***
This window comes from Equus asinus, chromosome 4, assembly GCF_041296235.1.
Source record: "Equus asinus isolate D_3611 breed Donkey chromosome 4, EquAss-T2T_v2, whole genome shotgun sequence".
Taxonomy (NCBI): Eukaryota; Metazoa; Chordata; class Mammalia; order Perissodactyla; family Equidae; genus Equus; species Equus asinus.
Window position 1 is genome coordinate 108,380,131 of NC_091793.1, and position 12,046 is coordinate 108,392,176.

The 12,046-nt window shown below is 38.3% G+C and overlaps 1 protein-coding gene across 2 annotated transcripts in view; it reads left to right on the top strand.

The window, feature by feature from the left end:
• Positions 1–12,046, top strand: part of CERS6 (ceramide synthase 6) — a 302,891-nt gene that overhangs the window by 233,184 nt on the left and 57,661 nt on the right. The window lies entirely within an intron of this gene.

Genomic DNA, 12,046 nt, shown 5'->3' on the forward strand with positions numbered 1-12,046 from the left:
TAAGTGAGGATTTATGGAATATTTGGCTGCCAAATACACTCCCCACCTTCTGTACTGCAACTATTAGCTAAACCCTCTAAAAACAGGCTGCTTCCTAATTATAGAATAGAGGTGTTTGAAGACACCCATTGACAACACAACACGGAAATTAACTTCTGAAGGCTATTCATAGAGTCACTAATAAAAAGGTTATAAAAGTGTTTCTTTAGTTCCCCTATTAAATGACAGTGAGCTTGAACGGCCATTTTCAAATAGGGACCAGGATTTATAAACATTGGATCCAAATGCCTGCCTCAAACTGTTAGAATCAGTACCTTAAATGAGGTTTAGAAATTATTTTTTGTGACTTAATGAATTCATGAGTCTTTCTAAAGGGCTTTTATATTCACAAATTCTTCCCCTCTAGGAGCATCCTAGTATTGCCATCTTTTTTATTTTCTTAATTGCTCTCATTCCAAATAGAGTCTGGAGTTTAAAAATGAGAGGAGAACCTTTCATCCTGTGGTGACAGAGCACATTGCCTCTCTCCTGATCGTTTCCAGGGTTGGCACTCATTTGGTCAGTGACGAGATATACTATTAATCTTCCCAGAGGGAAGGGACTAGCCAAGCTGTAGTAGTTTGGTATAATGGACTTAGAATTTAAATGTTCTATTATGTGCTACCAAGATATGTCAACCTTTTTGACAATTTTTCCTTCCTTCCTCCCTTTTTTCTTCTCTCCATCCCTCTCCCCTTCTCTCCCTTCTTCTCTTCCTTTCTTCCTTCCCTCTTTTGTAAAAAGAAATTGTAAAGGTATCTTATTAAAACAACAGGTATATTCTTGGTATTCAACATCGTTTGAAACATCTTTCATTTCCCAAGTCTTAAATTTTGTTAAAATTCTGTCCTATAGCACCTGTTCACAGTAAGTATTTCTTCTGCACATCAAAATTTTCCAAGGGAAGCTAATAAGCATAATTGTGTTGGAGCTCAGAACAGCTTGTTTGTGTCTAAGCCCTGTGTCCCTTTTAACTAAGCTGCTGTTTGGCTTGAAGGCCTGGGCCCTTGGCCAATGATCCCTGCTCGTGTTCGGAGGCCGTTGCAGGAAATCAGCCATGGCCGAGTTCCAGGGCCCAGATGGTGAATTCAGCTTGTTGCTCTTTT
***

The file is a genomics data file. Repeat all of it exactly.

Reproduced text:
This window comes from Equus asinus, chromosome 4, assembly GCF_041296235.1.
Source record: "Equus asinus isolate D_3611 breed Donkey chromosome 4, EquAss-T2T_v2, whole genome shotgun sequence".
Taxonomy (NCBI): Eukaryota; Metazoa; Chordata; class Mammalia; order Perissodactyla; family Equidae; genus Equus; species Equus asinus.
Window position 1 is genome coordinate 108,380,131 of NC_091793.1, and position 12,046 is coordinate 108,392,176.

The 12,046-nt window shown below is 38.3% G+C and overlaps 1 protein-coding gene across 2 annotated transcripts in view; it reads left to right on the top strand.

The window, feature by feature from the left end:
• Positions 1–12,046, top strand: part of CERS6 (ceramide synthase 6) — a 302,891-nt gene that overhangs the window by 233,184 nt on the left and 57,661 nt on the right. The window lies entirely within an intron of this gene.

Genomic DNA, 12,046 nt, shown 5'->3' on the forward strand with positions numbered 1-12,046 from the left:
TAAGTGAGGATTTATGGAATATTTGGCTGCCAAATACACTCCCCACCTTCTGTACTGCAACTATTAGCTAAACCCTCTAAAAACAGGCTGCTTCCTAATTATAGAATAGAGGTGTTTGAAGACACCCATTGACAACACAACACGGAAATTAACTTCTGAAGGCTATTCATAGAGTCACTAATAAAAAGGTTATAAAAGTGTTTCTTTAGTTCCCCTATTAAATGACAGTGAGCTTGAACGGCCATTTTCAAATAGGGACCAGGATTTATAAACATTGGATCCAAATGCCTGCCTCAAACTGTTAGAATCAGTACCTTAAATGAGGTTTAGAAATTATTTTTTGTGACTTAATGAATTCATGAGTCTTTCTAAAGGGCTTTTATATTCACAAATTCTTCCCCTCTAGGAGCATCCTAGTATTGCCATCTTTTTTATTTTCTTAATTGCTCTCATTCCAAATAGAGTCTGGAGTTTAAAAATGAGAGGAGAACCTTTCATCCTGTGGTGACAGAGCACATTGCCTCTCTCCTGATCGTTTCCAGGGTTGGCACTCATTTGGTCAGTGACGAGATATACTATTAATCTTCCCAGAGGGAAGGGACTAGCCAAGCTGTAGTAGTTTGGTATAATGGACTTAGAATTTAAATGTTCTATTATGTGCTACCAAGATATGTCAACCTTTTTGACAATTTTTCCTTCCTTCCTCCCTTTTTTCTTCTCTCCATCCCTCTCCCCTTCTCTCCCTTCTTCTCTTCCTTTCTTCCTTCCCTCTTTTGTAAAAAGAAATTGTAAAGGTATCTTATTAAAACAACAGGTATATTCTTGGTATTCAACATCGTTTGAAACATCTTTCATTTCCCAAGTCTTAAATTTTGTTAAAATTCTGTCCTATAGCACCTGTTCACAGTAAGTATTTCTTCTGCACATCAAAATTTTCCAAGGGAAGCTAATAAGCATAATTGTGTTGGAGCTCAGAACAGCTTGTTTGTGTCTAAGCCCTGTGTCCCTTTTAACTAAGCTGCTGTTTGGCTTGAAGGCCTGGGCCCTTGGCCAATGATCCCTGCTCGTGTTCGGAGGCCGTTGCAGGAAATCAGCCATGGCCGAGTTCCAGGGCCCAGATGGTGAATTCAGCTTGTTGCTCTTTT